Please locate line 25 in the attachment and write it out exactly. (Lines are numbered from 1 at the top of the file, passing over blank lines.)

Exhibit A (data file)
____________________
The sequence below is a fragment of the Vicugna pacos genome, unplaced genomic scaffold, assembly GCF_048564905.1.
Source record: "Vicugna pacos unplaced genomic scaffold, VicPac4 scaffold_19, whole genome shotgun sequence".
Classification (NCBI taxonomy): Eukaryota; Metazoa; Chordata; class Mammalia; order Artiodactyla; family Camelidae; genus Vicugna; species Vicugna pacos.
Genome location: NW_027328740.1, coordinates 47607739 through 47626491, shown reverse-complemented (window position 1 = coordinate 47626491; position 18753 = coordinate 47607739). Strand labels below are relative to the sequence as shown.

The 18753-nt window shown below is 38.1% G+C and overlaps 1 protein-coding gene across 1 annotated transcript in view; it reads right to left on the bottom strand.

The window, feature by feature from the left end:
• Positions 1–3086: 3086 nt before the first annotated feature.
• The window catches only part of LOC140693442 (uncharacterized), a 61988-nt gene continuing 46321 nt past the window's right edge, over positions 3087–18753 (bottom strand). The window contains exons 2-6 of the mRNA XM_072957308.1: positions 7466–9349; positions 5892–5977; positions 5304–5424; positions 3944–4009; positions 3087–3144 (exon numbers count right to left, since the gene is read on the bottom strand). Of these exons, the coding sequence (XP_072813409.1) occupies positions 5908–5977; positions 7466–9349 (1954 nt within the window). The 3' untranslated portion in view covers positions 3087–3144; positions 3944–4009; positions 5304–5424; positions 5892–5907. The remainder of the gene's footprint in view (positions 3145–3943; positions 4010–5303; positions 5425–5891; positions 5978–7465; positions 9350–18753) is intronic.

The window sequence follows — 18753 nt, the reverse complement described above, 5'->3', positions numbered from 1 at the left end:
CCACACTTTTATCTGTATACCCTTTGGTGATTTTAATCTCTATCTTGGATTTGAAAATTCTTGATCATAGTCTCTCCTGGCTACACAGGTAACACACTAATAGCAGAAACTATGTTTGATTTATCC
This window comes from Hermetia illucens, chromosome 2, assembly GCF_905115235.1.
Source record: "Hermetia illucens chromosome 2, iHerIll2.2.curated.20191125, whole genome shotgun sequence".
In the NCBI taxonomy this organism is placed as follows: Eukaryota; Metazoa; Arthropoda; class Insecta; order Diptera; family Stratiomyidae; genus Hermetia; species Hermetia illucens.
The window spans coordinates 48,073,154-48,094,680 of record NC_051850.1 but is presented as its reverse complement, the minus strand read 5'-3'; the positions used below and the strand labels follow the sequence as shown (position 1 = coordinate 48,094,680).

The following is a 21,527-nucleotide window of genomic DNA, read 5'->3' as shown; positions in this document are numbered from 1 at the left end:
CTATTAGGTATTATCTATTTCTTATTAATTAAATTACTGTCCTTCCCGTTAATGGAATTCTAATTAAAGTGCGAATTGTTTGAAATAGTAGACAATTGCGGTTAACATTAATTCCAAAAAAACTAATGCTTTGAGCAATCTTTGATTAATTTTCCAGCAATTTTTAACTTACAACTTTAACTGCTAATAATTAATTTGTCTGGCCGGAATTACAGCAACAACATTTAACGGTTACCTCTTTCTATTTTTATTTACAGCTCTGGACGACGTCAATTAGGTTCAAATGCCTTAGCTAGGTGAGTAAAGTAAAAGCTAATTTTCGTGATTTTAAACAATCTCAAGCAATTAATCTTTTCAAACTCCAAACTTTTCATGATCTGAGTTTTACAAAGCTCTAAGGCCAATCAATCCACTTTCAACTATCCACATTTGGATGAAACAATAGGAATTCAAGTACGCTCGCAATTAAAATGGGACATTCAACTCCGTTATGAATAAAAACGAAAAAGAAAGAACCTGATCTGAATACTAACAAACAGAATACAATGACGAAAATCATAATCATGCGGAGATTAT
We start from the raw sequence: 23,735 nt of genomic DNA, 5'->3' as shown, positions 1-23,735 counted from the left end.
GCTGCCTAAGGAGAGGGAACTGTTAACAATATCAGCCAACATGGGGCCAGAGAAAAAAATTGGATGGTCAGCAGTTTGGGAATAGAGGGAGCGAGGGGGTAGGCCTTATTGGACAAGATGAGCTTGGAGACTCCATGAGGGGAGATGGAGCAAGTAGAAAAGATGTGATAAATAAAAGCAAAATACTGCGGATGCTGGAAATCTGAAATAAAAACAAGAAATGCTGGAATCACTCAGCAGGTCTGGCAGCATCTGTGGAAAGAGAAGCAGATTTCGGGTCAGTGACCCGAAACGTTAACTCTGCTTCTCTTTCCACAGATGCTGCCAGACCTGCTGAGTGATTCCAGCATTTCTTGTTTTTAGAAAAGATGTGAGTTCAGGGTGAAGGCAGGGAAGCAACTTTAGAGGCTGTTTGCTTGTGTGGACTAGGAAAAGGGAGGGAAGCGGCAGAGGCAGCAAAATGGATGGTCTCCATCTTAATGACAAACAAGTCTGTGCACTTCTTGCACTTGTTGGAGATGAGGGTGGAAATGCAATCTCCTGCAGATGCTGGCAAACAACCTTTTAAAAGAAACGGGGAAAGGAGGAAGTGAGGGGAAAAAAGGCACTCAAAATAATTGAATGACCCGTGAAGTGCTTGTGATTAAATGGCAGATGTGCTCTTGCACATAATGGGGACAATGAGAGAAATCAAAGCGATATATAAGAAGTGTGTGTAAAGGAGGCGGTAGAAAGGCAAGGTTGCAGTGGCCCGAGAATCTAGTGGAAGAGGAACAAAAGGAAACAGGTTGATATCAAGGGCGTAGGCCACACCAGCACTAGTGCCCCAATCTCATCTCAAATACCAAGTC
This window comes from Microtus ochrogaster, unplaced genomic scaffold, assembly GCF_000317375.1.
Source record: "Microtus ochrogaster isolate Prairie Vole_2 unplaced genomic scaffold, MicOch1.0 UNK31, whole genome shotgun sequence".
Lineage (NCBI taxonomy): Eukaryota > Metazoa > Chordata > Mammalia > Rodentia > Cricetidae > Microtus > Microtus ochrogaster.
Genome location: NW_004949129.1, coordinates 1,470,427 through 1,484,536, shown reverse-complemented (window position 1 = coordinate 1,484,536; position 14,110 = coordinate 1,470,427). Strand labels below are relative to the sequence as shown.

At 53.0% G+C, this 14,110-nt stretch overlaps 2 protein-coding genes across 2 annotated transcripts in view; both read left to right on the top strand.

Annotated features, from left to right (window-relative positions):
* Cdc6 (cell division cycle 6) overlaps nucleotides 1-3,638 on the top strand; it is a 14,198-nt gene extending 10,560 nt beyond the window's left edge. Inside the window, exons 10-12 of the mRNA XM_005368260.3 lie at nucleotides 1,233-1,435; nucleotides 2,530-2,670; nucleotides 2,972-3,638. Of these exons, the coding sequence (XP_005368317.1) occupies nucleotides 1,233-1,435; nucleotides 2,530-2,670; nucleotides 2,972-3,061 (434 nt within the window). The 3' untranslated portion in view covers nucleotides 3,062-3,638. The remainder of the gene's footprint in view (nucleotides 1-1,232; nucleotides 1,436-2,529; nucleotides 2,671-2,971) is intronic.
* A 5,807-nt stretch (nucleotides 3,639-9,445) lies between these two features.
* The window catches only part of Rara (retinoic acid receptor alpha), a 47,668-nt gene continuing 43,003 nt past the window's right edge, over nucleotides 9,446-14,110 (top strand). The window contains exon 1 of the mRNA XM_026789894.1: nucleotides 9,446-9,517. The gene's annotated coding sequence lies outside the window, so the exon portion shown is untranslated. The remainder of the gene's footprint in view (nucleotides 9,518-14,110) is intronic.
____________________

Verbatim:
* Cdc6 (cell division cycle 6) overlaps nucleotides 1-3,638 on the top strand; it is a 14,198-nt gene extending 10,560 nt beyond the window's left edge. Inside the window, exons 10-12 of the mRNA XM_005368260.3 lie at nucleotides 1,233-1,435; nucleotides 2,530-2,670; nucleotides 2,972-3,638. Of these exons, the coding sequence (XP_005368317.1) occupies nucleotides 1,233-1,435; nucleotides 2,530-2,670; nucleotides 2,972-3,061 (434 nt within the window). The 3' untranslated portion in view covers nucleotides 3,062-3,638. The remainder of the gene's footprint in view (nucleotides 1-1,232; nucleotides 1,436-2,529; nucleotides 2,671-2,971) is intronic.